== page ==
New information on a Prolapse
Often a prolapse is deemed "not that serious" or "nothing to worry about." Despite that classification, you can have discomfort. More evidence is showing the discomfort may be coming from the pelvic floor muscles vs. the actual prolapse alone. You should get evaluated by a Pelvic PT to get strategies to address the prolapse but also figure out what structures are causing you to be uncomfortable.
Many women are told they have a "bit of a prolapse" but told not to worry about it and " just don't do any heavy lifting." What is heavy lifting? Is it lifting 10lbs throughout the day of cleaning a garage? Don't lift the 50lb bales of hay to feed the horses? Should I stop working out at the gym? Can I still lift my grandchildren?
Lifting, coughing, sneezing,and laughing all cause an increase in the pressure that your pelvic floor has to manage. In some situations, this can result in stress incontinence. Which is an issue you can address as well, but this blog is about prolapse.
Our bladder, rectum and uterus are organs in the pelvis that are suspended by ligaments and fascia above the pelvic floor. When an increase in pressure happens in the pelvis, the ligaments support from above, and the pelvic floor muscles support from below. The strength of ligaments has a genetic component- some women just have "loose" ligaments. Other contributing factors include pregnancy, delivery, chronic constipation, frequent heavy lifting and chronic coughing are some examples.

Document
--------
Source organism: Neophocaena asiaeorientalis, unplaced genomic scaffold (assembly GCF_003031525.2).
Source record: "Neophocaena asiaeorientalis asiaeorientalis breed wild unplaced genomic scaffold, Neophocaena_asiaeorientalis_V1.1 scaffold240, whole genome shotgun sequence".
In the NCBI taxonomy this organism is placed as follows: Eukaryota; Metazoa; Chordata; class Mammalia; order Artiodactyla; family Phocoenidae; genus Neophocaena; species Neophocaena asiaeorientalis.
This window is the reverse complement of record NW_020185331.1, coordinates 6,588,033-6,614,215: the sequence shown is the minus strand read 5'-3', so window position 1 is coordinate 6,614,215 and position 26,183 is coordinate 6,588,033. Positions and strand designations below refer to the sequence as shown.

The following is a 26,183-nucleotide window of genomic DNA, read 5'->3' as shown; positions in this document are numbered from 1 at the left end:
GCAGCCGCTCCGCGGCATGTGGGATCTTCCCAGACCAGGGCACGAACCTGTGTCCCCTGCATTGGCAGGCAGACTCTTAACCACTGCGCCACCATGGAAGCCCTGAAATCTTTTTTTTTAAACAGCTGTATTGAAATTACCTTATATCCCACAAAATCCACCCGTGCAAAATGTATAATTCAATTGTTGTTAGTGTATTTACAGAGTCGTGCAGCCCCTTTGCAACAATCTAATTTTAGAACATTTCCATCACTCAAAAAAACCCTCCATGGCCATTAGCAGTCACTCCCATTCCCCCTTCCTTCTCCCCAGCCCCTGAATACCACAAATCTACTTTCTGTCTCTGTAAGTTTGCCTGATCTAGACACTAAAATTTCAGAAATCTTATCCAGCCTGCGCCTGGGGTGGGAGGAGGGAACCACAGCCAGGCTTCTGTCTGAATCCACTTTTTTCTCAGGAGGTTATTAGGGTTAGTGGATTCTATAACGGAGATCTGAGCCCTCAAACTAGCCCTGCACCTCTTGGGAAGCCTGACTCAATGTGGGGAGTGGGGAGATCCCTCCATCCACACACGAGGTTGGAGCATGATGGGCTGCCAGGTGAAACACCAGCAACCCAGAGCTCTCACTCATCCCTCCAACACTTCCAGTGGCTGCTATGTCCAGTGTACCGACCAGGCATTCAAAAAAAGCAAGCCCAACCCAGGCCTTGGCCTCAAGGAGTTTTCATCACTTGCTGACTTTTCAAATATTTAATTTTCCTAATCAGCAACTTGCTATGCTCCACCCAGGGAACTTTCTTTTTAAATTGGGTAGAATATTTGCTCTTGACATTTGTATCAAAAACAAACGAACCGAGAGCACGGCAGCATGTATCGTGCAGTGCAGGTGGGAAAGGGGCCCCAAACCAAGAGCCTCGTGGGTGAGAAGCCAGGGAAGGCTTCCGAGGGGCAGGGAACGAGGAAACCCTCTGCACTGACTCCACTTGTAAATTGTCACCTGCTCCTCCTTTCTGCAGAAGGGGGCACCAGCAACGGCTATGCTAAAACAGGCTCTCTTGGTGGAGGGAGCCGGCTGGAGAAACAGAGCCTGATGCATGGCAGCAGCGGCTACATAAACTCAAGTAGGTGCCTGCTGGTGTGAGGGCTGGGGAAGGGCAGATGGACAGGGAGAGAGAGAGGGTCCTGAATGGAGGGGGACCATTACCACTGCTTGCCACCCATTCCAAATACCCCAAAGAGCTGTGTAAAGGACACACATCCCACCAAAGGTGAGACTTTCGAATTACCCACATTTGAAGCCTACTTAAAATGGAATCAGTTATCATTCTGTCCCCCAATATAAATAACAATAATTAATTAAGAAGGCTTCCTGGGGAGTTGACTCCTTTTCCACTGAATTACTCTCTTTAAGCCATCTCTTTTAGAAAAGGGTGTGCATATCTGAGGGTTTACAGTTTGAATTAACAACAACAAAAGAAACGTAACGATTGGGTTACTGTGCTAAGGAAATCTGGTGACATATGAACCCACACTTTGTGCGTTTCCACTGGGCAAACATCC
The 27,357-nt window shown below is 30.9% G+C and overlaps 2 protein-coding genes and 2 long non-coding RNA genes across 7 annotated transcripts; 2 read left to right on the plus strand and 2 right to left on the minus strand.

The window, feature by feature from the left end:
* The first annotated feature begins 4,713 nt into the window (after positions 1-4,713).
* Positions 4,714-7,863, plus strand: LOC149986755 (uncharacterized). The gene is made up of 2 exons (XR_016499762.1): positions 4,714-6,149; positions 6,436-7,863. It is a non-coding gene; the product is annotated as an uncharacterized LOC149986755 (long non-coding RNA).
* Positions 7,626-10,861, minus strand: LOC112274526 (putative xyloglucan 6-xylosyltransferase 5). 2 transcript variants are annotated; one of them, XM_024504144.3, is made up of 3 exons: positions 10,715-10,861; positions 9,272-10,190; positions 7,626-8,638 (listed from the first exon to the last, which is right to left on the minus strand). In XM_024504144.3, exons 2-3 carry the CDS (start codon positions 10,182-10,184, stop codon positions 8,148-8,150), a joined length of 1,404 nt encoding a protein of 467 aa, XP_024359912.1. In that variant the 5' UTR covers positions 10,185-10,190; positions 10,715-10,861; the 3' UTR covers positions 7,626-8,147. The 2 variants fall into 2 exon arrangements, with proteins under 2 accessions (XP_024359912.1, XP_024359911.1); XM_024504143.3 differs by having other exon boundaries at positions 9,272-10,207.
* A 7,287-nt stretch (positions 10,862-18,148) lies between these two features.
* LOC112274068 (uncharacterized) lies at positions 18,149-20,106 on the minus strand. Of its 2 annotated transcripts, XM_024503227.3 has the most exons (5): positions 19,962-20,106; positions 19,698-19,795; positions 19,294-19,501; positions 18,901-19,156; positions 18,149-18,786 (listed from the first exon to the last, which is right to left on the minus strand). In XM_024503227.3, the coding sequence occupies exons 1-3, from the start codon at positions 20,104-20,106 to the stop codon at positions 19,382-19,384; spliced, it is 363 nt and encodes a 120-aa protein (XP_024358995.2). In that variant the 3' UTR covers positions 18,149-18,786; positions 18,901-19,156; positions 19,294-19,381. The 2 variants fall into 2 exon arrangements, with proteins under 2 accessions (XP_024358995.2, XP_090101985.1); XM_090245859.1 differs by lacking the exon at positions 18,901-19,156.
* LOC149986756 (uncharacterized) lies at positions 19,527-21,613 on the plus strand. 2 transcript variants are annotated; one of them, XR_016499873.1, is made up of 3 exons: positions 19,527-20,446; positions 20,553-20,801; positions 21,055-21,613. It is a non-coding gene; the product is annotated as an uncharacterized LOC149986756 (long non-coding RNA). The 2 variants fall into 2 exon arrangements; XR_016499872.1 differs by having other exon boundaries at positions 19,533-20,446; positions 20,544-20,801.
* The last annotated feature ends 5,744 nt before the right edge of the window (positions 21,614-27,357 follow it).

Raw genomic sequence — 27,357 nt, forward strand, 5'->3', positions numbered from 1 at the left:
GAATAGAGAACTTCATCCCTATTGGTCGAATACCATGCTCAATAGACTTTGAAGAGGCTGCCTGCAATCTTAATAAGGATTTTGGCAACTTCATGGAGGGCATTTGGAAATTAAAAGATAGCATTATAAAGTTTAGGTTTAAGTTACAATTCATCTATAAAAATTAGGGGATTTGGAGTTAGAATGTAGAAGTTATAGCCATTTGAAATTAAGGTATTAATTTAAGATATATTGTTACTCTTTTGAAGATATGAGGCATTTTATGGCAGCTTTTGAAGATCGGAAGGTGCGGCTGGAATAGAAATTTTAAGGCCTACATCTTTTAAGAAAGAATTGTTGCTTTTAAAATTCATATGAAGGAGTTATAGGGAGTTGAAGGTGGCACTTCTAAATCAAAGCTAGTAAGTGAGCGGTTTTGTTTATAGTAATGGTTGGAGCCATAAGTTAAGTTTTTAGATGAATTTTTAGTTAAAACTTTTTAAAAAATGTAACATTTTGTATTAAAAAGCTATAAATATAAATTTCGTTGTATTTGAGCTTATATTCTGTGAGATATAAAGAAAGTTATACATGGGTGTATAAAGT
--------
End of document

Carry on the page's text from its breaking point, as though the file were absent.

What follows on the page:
As you can see, due to contributing factors that are listed above, many women are walking around with some degree of prolapse, but it is not causing any issues and are unaware of it. Feeling pressure, like something is falling out or having issues emptying our rectum/bladder are some things we could start to experience. Some women never experience symptoms.
If a health practioner says that you have a "bit of a prolapse" or you notice other changes in YOUR NORMAL , it is time to seek out a Pelvic Floor PT. A recent study found that some ""symptoms" of a prolapse were actually other issues with the pelvic floor that could be addressed as well. Women need to be proactive in recognizing that something is "not right" or "different" and let a Pelvic PT help identify the structures and mechanisms that are involved and come up with a plan to address your concerns and symptoms.